When your first showbiz experience is playing the lead in a summer blockbuster directed by J.J. Abrams and produced by Steven Spielberg, it might be easy to get a bit spoiled. But Joel Courtney, who turned out to be the perfect choice to lead Super 8‘s ensemble of young up-and-coming talent, says he’s adjusted just fine to other projects, thank you very much. He’s wrapped production on a new Tom Sawyer film, where he’ll play Mark Twain’s icon of boyhood, and is currently filming the fantasy adventure The Healer. In the meantime, you can catch the 15-year-old rising star in the two-part Season 2 premiere of R.L. Stine’s The Haunting Hour on The Hub.
In “Creature Feature” — Part 2 of which airs at 8pm Saturday — Courtney plays John, a socially awkward teen obsessed with B horror movies of the 1950s. You know, the ones with titles like Lizard Lady, Revenge of the Dog Woman and I Was a Teenage Tick. But things get a little too real when John and his friends stumble upon a mysterious drive-in movie theater, where John soon finds himself sucked into one of the scary flicks he loves so much.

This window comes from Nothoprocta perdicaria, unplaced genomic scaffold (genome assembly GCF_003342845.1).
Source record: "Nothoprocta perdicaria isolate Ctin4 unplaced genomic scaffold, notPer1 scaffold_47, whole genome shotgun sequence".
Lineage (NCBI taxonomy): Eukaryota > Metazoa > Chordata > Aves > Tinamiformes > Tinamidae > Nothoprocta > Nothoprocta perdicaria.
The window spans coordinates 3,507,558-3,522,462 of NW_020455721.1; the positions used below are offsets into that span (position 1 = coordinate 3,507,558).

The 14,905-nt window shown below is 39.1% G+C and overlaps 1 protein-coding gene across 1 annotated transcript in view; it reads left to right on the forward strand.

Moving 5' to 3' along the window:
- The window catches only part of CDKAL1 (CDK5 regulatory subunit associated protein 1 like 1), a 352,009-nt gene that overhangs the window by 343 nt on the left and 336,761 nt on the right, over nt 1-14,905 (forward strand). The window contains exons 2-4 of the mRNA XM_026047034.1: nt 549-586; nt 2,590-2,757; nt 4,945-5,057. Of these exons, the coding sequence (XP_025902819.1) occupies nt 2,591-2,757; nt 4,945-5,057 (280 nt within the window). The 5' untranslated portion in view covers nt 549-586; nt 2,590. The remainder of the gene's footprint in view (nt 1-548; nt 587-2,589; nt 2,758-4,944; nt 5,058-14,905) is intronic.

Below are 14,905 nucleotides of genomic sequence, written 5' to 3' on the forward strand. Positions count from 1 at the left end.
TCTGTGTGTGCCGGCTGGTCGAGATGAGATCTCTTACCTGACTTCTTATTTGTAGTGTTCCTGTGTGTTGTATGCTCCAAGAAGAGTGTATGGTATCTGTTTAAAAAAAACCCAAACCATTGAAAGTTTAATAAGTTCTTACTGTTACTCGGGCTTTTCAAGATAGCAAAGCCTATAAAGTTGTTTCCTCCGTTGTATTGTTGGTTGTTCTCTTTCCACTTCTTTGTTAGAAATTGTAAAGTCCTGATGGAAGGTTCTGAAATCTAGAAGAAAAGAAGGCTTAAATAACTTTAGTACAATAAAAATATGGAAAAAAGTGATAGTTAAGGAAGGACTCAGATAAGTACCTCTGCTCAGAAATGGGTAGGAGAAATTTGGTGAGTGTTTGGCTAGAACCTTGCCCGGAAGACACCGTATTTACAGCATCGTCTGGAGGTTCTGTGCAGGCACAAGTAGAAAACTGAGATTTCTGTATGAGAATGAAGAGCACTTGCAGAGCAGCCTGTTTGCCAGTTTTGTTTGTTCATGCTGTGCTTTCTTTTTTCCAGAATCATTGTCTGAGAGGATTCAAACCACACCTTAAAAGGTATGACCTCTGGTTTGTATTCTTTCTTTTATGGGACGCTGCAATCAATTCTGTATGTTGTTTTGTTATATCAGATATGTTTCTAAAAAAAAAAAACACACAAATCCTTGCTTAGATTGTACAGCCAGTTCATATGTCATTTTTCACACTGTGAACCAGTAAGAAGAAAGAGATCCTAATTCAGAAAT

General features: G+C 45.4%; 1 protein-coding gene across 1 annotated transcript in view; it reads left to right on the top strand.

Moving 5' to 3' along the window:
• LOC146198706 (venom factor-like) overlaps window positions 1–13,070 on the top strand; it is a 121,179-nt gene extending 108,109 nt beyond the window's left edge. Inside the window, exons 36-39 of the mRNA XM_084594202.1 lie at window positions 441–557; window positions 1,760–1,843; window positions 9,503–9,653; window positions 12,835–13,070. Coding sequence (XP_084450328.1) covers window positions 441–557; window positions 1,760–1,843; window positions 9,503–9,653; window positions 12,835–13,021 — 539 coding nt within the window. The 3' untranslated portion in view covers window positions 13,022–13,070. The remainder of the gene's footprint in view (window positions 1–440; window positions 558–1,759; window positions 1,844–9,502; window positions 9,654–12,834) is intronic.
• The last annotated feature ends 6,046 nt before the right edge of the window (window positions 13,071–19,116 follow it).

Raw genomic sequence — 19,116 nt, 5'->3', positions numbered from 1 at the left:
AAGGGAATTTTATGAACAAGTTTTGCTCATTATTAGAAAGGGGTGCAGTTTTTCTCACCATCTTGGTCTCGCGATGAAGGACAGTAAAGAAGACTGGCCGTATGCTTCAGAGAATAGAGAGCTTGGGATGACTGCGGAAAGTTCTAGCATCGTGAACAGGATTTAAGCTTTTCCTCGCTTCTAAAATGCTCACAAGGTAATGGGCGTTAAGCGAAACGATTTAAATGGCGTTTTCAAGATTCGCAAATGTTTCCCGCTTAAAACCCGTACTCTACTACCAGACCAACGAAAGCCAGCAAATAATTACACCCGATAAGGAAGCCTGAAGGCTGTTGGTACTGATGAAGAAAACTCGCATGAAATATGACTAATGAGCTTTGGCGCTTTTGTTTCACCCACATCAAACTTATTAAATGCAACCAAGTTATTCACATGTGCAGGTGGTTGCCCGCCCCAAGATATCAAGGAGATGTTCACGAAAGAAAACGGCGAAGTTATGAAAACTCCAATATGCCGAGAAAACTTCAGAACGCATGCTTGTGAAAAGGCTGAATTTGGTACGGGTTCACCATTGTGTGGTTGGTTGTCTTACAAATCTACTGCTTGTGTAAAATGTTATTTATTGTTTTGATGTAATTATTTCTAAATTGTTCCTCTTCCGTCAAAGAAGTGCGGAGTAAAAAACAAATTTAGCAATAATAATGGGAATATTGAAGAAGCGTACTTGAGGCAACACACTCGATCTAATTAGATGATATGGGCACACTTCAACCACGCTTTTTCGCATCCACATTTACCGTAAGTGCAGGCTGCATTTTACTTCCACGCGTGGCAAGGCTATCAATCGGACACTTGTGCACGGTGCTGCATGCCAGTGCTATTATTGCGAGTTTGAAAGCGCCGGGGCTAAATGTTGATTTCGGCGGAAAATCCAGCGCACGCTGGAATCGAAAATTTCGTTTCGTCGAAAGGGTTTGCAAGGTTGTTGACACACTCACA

I caught up with Courtney as he was enjoying a rare day off from filming The Healer in North Carolina, where he talked about adjusting to a TV filming schedule, and how — in his family anyway — being a big movie star doesn’t excuse you from taking out the garbage:
I imagine Super 8 had to be a tough act to follow. How was making the switch from that to a television show like The Haunting Hour?
Joel Courtney: It has its differences. Super 8 had not all the time in the world, but it had quite a bit of time. TV episodes, they have to get one episode per week. They have to stay on schedule and they cannot get behind. Super 8 had a lot more time. Filming them was a little bit different. The way things were rushed was different. Super 8 was rushed, like hurry up and wait. You get there and you wait five minutes and then we’re ready to go. But for TV it was like, “Hurry up, let’s film it and then let’s go on to the next thing.” It was different, but I enjoyed them both. It was a lot of fun to see both sides of the spectrum.
There are some similarities between your character in Super 8 and The Haunting Hour in that you’re both film geeks. Was that appealing to you?